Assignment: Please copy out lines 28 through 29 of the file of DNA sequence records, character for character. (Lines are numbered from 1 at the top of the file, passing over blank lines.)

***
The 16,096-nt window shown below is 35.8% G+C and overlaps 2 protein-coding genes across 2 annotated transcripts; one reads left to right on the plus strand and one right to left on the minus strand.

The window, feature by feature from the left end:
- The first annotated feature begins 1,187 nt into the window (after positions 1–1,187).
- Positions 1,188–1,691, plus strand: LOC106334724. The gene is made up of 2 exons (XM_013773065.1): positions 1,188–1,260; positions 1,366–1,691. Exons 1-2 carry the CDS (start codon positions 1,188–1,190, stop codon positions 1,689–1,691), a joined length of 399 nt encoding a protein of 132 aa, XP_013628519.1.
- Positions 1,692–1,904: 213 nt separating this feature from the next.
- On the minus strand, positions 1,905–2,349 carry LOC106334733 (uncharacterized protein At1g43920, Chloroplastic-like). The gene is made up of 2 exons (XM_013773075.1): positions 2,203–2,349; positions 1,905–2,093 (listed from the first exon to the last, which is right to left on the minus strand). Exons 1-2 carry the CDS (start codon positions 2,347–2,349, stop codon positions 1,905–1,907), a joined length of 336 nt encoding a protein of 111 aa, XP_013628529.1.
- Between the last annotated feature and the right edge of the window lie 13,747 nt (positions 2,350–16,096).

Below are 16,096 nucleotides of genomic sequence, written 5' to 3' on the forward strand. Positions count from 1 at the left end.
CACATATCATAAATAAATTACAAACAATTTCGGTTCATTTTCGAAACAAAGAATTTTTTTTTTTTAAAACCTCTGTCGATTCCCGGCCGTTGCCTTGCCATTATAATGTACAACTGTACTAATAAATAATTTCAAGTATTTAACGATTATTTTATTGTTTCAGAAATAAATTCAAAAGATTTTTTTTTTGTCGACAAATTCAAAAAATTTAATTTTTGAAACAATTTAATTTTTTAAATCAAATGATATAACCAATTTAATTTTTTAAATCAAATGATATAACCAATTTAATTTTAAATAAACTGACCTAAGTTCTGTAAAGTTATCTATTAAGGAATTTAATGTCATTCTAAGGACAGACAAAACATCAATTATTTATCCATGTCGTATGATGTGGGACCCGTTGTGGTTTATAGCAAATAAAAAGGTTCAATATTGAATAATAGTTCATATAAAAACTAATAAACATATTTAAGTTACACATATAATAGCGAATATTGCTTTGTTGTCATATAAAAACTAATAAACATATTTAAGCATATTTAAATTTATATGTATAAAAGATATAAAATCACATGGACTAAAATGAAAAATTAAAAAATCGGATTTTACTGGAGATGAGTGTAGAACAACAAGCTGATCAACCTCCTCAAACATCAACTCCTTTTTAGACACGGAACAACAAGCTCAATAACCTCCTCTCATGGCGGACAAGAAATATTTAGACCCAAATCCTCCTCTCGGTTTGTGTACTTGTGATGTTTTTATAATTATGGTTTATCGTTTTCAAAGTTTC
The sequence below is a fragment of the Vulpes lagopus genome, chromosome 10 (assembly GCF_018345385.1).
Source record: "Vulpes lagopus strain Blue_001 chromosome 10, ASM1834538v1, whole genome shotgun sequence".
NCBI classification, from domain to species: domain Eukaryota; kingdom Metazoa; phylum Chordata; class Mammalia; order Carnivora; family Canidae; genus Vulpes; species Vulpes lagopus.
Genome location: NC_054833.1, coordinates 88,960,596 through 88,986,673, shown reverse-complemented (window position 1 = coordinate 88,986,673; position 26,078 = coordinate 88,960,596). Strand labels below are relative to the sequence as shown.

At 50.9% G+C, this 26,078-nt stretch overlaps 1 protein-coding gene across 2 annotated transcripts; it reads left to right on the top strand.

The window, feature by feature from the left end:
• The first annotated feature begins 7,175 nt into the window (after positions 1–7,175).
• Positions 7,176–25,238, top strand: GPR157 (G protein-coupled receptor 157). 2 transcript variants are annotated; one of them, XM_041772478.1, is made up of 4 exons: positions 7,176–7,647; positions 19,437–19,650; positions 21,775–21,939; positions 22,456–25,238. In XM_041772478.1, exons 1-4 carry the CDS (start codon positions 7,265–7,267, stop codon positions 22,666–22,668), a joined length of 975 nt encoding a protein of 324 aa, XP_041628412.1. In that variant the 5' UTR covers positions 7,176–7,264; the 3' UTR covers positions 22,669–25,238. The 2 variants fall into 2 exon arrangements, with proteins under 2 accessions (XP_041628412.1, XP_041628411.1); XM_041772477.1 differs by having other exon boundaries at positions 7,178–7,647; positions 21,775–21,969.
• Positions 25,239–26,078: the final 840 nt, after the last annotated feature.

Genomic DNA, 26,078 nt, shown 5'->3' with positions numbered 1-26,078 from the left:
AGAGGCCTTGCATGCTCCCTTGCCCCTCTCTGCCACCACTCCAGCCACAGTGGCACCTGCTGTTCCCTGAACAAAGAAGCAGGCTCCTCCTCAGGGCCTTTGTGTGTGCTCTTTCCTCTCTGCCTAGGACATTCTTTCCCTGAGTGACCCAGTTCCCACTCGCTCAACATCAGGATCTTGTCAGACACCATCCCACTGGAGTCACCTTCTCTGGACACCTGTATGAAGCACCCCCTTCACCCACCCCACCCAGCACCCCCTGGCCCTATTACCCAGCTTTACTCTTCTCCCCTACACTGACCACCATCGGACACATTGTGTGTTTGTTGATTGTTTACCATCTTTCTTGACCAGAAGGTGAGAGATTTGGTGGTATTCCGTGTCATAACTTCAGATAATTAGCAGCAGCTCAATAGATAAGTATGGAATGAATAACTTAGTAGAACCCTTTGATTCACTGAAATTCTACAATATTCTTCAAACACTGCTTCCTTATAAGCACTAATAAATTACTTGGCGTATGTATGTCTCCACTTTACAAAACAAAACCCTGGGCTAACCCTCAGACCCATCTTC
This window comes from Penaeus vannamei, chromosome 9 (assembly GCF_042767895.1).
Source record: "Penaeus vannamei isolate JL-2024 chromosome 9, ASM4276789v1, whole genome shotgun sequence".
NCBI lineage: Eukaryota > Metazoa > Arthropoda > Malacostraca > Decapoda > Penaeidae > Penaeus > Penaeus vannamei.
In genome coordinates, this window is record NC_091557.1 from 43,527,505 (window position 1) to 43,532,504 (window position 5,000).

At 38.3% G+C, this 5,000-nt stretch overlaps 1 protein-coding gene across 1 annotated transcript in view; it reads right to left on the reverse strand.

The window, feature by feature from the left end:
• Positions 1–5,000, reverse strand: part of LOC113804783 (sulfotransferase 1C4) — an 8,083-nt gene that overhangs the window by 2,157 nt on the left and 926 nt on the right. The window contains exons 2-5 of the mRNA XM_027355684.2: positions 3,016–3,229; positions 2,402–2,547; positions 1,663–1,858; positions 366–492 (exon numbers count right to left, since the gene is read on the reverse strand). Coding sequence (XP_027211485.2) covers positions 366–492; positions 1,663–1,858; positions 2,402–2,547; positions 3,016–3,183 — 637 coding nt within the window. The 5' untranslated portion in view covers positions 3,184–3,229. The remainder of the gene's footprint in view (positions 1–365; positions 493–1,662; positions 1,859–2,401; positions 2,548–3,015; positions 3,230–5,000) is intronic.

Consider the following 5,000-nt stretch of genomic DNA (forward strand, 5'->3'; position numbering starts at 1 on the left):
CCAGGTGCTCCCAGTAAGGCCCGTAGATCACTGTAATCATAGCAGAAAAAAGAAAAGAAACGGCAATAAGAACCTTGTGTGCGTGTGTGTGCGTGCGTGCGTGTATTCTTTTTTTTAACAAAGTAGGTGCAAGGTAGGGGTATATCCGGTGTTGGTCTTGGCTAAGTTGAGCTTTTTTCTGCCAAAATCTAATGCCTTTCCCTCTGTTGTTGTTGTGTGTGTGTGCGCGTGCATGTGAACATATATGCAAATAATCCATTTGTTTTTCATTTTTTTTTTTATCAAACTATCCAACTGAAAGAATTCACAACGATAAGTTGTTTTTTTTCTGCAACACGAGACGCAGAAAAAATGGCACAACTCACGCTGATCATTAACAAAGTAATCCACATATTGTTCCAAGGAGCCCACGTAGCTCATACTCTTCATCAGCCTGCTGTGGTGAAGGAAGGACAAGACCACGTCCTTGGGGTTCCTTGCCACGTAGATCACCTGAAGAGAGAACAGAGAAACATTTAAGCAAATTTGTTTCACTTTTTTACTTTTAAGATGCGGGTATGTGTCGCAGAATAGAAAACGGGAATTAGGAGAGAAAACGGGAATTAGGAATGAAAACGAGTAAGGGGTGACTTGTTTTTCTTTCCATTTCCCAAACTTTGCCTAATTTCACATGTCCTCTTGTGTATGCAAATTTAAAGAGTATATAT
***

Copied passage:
Consider the following 5,000-nt stretch of genomic DNA (forward strand, 5'->3'; position numbering starts at 1 on the left):
CCAGGTGCTCCCAGTAAGGCCCGTAGATCACTGTAATCATAGCAGAAAAAAGAAAAGAAACGGCAATAAGAACCTTGTGTGCGTGTGTGTGCGTGCGTGCGTGTATTCTTTTTTTTAACAAAGTAGGTGCAAGGTAGGGGTATATCCGGTGTTGGTCTTGGCTAAGTTGAGCTTTTTTCTGCCAAAATCTAATGCCTTTCCCTCTGTTGTTGTTGTGTGTGTGTGCGCGTGCATGTGAACATATATGCAAATAATCCATTTGTTTTTCATTTTTTTTTTTATCAAACTATCCAACTGAAAGAATTCACAACGATAAGTTGTTTTTTTTCTGCAACACGAGACGCAGAAAAAATGGCACAACTCACGCTGATCATTAACAAAGTAATCCACATATTGTTCCAAGGAGCCCACGTAGCTCATACTCTTCATCAGCCTGCTGTGGTGAAGGAAGGACAAGACCACGTCCTTGGGGTTCCTTGCCACGTAGATCACCTGAAGAGAGAACAGAGAAACATTTAAGCAAATTTGTTTCACTTTTTTACTTTTAAGATGCGGGTATGTGTCGCAGAATAGAAAACGGGAATTAGGAGAGAAAACGGGAATTAGGAATGAAAACGAGTAAGGGGTGACTTGTTTTTCTTTCCATTTCCCAAACTTTGCCTAATTTCACATGTCCTCTTGTGTATGCAAATTTAAAGAGTATATAT